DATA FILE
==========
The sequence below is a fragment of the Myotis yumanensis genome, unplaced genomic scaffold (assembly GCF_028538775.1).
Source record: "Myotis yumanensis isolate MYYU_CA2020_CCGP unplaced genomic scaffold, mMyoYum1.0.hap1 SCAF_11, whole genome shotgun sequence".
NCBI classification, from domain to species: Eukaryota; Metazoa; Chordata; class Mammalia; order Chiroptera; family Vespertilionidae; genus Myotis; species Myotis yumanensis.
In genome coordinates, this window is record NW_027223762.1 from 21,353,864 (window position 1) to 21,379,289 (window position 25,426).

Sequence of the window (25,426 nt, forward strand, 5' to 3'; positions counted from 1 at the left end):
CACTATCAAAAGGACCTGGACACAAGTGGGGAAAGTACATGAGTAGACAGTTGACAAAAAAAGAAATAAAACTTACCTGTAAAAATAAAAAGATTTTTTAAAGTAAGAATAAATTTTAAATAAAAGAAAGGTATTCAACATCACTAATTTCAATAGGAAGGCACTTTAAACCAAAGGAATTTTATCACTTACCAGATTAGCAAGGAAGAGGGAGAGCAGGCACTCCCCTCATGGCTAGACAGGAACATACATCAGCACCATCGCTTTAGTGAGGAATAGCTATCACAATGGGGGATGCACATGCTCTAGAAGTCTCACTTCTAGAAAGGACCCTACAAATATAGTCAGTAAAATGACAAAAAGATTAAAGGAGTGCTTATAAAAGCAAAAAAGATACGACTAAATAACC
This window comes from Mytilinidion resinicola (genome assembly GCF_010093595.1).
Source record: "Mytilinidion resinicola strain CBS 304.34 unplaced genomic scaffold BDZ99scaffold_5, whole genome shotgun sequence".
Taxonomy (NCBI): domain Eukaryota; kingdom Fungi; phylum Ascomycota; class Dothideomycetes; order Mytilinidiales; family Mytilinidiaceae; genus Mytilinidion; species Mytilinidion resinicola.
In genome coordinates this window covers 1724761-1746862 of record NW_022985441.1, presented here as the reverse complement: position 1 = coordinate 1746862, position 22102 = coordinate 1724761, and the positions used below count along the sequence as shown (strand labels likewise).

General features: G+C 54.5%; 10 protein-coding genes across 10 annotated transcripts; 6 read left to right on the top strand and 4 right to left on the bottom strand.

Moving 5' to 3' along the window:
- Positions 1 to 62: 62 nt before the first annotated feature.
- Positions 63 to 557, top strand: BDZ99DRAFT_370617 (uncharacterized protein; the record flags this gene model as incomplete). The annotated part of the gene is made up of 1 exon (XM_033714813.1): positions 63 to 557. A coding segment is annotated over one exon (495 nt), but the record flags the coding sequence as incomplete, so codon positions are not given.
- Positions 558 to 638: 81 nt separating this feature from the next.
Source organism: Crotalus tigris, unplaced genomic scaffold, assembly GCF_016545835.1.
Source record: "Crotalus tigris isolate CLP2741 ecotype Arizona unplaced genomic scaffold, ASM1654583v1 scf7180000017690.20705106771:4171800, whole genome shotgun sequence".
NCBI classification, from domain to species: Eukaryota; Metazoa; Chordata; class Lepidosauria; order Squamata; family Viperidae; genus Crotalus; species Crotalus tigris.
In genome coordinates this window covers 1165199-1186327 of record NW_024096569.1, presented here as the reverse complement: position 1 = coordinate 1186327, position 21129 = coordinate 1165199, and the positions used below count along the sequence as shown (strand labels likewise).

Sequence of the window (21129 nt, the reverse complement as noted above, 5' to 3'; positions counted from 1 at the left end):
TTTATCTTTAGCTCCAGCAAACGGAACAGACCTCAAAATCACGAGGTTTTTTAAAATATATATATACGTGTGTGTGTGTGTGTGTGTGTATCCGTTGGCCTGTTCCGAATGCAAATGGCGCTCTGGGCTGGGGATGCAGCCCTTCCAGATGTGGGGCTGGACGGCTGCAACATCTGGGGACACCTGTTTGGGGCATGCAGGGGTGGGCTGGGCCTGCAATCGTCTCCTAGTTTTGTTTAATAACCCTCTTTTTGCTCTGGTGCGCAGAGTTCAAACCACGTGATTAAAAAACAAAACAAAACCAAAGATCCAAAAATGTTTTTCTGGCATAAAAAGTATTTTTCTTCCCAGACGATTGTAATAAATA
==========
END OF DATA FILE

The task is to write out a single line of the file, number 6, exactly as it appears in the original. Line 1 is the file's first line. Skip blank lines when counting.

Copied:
CACTATCAAAAGGACCTGGACACAAGTGGGGAAAGTACATGAGTAGACAGTTGACAAAAAAAGAAATAAAACTTACCTGTAAAAATAAAAAGATTTTTTAAAGTAAGAATAAATTTTAAATAAAAGAAAGGTATTCAACATCACTAATTTCAATAGGAAGGCACTTTAAACCAAAGGAATTTTATCACTTACCAGATTAGCAAGGAAGAGGGAGAGCAGGCACTCCCCTCATGGCTAGACAGGAACATACATCAGCACCATCGCTTTAGTGAGGAATAGCTATCACAATGGGGGATGCACATGCTCTAGAAGTCTCACTTCTAGAAAGGACCCTACAAATATAGTCAGTAAAATGACAAAAAGATTAAAGGAGTGCTTATAAAAGCAAAAAAGATACGACTAAATAACC